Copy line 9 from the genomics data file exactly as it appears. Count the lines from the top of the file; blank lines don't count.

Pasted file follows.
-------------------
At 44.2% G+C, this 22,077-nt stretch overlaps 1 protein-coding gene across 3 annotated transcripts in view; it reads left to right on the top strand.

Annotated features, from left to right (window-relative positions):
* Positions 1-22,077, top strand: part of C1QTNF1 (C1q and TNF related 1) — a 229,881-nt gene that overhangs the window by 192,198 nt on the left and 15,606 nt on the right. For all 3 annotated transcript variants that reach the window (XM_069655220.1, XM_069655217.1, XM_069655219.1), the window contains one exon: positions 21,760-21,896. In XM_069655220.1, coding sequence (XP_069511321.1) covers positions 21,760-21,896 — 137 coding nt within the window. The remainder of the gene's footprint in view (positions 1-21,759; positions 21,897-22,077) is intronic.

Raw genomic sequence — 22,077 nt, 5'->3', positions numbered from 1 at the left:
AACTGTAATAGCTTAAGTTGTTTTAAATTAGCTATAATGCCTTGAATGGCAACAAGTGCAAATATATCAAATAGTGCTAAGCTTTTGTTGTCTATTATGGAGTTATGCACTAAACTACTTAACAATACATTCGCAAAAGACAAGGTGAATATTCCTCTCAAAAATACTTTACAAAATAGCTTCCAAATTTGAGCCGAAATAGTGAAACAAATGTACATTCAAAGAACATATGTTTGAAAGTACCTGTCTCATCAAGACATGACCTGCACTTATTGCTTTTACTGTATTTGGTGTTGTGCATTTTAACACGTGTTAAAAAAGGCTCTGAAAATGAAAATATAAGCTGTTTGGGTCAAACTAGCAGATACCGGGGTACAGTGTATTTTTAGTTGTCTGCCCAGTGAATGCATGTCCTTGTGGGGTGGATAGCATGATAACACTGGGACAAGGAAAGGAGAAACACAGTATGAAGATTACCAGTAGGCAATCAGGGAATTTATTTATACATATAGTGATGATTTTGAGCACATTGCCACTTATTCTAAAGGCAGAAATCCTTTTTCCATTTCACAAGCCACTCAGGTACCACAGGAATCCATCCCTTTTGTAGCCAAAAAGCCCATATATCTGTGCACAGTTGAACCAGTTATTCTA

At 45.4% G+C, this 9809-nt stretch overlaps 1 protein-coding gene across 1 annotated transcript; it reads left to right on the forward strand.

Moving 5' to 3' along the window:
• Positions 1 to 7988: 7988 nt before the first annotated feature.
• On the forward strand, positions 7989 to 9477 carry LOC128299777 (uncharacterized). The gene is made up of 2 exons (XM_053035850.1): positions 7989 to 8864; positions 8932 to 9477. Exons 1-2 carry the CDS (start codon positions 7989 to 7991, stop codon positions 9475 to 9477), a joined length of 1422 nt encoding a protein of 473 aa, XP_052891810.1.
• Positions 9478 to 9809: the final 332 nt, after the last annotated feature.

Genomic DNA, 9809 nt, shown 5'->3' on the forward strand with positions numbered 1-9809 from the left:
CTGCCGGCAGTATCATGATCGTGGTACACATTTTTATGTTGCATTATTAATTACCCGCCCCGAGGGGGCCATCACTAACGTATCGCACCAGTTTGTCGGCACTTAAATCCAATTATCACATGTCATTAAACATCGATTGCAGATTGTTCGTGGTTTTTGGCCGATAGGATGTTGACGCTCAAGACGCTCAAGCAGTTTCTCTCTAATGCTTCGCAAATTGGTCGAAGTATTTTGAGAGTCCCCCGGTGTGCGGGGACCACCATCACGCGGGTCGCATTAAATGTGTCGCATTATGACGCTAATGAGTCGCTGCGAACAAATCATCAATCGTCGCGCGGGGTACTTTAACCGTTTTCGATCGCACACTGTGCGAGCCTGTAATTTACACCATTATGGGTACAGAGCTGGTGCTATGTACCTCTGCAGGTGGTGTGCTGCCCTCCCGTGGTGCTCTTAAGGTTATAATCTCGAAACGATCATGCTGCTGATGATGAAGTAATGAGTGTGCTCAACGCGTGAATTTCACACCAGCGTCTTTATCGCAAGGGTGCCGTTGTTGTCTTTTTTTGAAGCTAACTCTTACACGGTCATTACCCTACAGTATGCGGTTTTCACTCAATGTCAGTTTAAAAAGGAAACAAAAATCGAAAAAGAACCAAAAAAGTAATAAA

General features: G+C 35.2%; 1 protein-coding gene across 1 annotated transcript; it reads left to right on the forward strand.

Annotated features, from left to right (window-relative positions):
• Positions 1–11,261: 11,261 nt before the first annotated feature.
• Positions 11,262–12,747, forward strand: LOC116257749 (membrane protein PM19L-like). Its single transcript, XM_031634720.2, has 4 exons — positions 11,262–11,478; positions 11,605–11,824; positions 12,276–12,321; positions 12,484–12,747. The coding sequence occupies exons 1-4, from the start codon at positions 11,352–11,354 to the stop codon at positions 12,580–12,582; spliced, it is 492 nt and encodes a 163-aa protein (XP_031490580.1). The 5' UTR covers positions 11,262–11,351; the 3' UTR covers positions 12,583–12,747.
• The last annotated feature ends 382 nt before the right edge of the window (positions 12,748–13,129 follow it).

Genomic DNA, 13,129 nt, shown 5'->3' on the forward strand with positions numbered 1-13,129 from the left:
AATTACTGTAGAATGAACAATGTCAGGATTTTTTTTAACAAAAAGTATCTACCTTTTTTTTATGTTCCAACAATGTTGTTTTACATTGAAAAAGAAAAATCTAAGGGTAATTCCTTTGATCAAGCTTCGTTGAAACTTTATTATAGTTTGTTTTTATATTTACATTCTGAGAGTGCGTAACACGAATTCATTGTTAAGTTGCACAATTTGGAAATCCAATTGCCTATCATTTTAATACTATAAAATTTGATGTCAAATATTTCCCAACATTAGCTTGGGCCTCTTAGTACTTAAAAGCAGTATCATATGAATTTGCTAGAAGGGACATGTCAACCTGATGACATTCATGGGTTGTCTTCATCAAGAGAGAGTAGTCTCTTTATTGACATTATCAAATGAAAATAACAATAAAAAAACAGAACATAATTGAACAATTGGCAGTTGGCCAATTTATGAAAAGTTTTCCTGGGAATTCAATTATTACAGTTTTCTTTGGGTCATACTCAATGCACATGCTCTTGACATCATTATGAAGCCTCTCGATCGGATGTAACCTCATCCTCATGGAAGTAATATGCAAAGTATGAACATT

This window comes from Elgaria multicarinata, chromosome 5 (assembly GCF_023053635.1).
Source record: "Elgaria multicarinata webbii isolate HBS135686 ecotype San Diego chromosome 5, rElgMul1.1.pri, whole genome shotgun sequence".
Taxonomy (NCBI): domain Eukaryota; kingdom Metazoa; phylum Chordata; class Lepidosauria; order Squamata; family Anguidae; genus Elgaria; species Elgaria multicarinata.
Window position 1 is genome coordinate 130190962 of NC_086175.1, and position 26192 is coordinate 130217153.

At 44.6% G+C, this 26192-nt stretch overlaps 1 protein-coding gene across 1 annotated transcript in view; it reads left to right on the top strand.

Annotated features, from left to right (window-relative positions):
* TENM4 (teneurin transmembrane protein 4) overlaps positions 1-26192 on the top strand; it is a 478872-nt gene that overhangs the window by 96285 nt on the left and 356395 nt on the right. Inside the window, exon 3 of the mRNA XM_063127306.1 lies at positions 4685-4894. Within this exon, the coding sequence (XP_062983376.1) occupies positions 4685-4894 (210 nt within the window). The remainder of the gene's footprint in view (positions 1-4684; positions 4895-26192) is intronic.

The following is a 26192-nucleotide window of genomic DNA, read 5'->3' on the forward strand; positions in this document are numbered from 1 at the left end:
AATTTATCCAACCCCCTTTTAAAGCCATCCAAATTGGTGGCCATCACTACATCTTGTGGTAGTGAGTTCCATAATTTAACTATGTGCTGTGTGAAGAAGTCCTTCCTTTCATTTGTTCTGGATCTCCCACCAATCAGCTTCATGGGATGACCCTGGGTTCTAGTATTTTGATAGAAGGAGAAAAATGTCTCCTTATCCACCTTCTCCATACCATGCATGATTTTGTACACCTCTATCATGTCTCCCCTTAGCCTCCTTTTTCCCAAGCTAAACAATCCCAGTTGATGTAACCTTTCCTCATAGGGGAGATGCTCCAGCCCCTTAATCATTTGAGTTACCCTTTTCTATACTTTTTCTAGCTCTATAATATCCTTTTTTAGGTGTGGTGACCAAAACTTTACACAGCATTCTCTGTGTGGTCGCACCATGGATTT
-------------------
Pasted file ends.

• On the forward strand, positions 7989 to 9477 carry LOC128299777 (uncharacterized). The gene is made up of 2 exons (XM_053035850.1): positions 7989 to 8864; positions 8932 to 9477. Exons 1-2 carry the CDS (start codon positions 7989 to 7991, stop codon positions 9475 to 9477), a joined length of 1422 nt encoding a protein of 473 aa, XP_052891810.1.